I am impressed, overwhelmed, and inspired by the people with whom we are meeting and speaking. I find that the more I see, the more I begin to understand. I see a jagged, warring scar across the Sonoran desert and along the Rio Grande, bisecting lands, environments and communities that are each delicate in their own way. This device that is meant to divide us, which claims to protect us, has, in actuality, spawned a web of partnerships and relationships that cross boundaries near and far. More than anything, I feel connected. I feel connected to this land, to people on both sides of an enormous, gratuitous, ugly fence, and to the people who refuse to recognize an arbitrary line. I feel connected to migrants, to shelters, to day laborers and to organizers; to lawyers, to ranchers, to radicals, to coffee growers and coffee roasters; to detention centers and holding cells; to border patrol, control rooms, agents and guards; to maquiladoras, to farmers and fishermen; to the San Pedro River, the Santa Cruz, and the Colorado; to the Huachucha Mountains, Baboquivari, the Tumacacori Highlands and the Sky Islands; to the marines, U.S. Marshalls, public defenders and the Mexican Consulate; to teachers, to pastors, to animals and to each one of you. I see so many relationships unfolding throughout this journey that don’t stop upon my return home. These rivers all flow from the same source; they are the veins of our homelands and everybody else’s. Having a personal relationship to this area has given many faces to an issue that, even now, I feel like I can just begin to understand. This relationship, however, serves as a jumping-off point; I am eager to dive in. We will always have a role in performing the border; it is inescapable. Trying to understand the complex relationships born out of this border is the first step in a long struggle for equality and reform. After meeting many of the players involved in la lucha, I am left with a divine inspiration, a sense of empowerment, and most importantly, hope.+ 19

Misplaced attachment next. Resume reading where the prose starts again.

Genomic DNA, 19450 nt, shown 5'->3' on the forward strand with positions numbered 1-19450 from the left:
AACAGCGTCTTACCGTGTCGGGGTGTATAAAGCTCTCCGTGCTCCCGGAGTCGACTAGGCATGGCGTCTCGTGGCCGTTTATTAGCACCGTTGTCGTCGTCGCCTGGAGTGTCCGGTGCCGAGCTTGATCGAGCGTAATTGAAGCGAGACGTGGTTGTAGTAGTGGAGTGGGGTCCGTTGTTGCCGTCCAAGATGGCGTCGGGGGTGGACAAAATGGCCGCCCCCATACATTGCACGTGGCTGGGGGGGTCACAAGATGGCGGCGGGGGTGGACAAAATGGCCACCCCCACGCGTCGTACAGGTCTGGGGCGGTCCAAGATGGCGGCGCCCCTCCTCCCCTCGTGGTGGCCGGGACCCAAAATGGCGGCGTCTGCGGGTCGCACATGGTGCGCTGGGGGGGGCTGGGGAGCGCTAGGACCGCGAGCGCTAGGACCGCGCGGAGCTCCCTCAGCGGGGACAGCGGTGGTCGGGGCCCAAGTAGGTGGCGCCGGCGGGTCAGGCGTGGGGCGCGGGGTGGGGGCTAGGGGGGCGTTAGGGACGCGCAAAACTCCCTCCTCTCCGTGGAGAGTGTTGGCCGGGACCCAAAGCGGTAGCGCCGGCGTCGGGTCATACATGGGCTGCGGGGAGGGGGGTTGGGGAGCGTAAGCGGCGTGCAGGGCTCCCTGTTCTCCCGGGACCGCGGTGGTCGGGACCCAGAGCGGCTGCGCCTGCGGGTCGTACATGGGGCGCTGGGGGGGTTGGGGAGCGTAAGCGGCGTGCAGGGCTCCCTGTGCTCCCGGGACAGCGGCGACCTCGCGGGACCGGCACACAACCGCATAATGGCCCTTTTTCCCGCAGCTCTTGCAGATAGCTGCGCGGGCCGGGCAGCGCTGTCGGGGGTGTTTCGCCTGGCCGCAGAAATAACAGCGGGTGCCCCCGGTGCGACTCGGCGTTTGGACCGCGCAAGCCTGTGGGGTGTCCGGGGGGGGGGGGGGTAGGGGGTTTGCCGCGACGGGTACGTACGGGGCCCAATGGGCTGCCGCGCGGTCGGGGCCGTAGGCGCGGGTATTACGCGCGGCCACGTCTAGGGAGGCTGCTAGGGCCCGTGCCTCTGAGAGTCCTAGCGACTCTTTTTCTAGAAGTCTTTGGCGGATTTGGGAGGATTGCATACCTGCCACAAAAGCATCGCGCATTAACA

I was sitting on a shoddy twin bed with no sheets, staring at a gorgeous Dutch woman wearing only a thong, red light shining over the edge of her buttocks. My best friend, Ken, had dared me to summon this “professional” from her window, and now, here we both were, stoned out of our minds and not sure what to do in this tiny room with this beautiful prostitute. We were in the infamous Red Light District of Amsterdam, and only a few minutes earlier had been wandering the streets wide-eyed and completely fascinated, like the rest of the tourists, and now, we were on the other side of the window. Ken was so high he seemed at ease, almost comfortably numb, but I was increasingly becoming aware that I was sitting on a prostitute's bed, and fidgeted nervously, thinking of ways to politely back out of this “transaction”. She must have sensed my uneasiness, and walked over to me, standing a few inches away. “Do you want to touch me?”, she purred with her soft Dutch accent. I opened my mouth, but nothing escaped. I wanted to scream, “No! You're a prostitute! Where am I? I am so goddamn stoned, I want a pop tart, that's all!” I apologized, stood up, gave her 30 Euros (about $40), and slipped out with Ken trailing behind me. When I planned my trip to Amsterdam a year ago, I never truly knew what to expect—and here I was, my 3rd day in this amazing city, and I was walking out of a brothel, stoned on hash and headed for dinner. Most, if not all, foreigners who travel to Amsterdam are curious about the legal prostitution trade, and many go as far as to take a tour of the Red Light District. These tours are given by the Prostitution Information Center, and are led by ex-prostitutes who candidly enlighten you with facts about the safety precautions taken to protect the women, the business aspect of the trade, and the positive and negative aspects of choosing 20 that profession. Although we were told about the tour by one of the security guards at our hostel, we decided to discover the District on our own.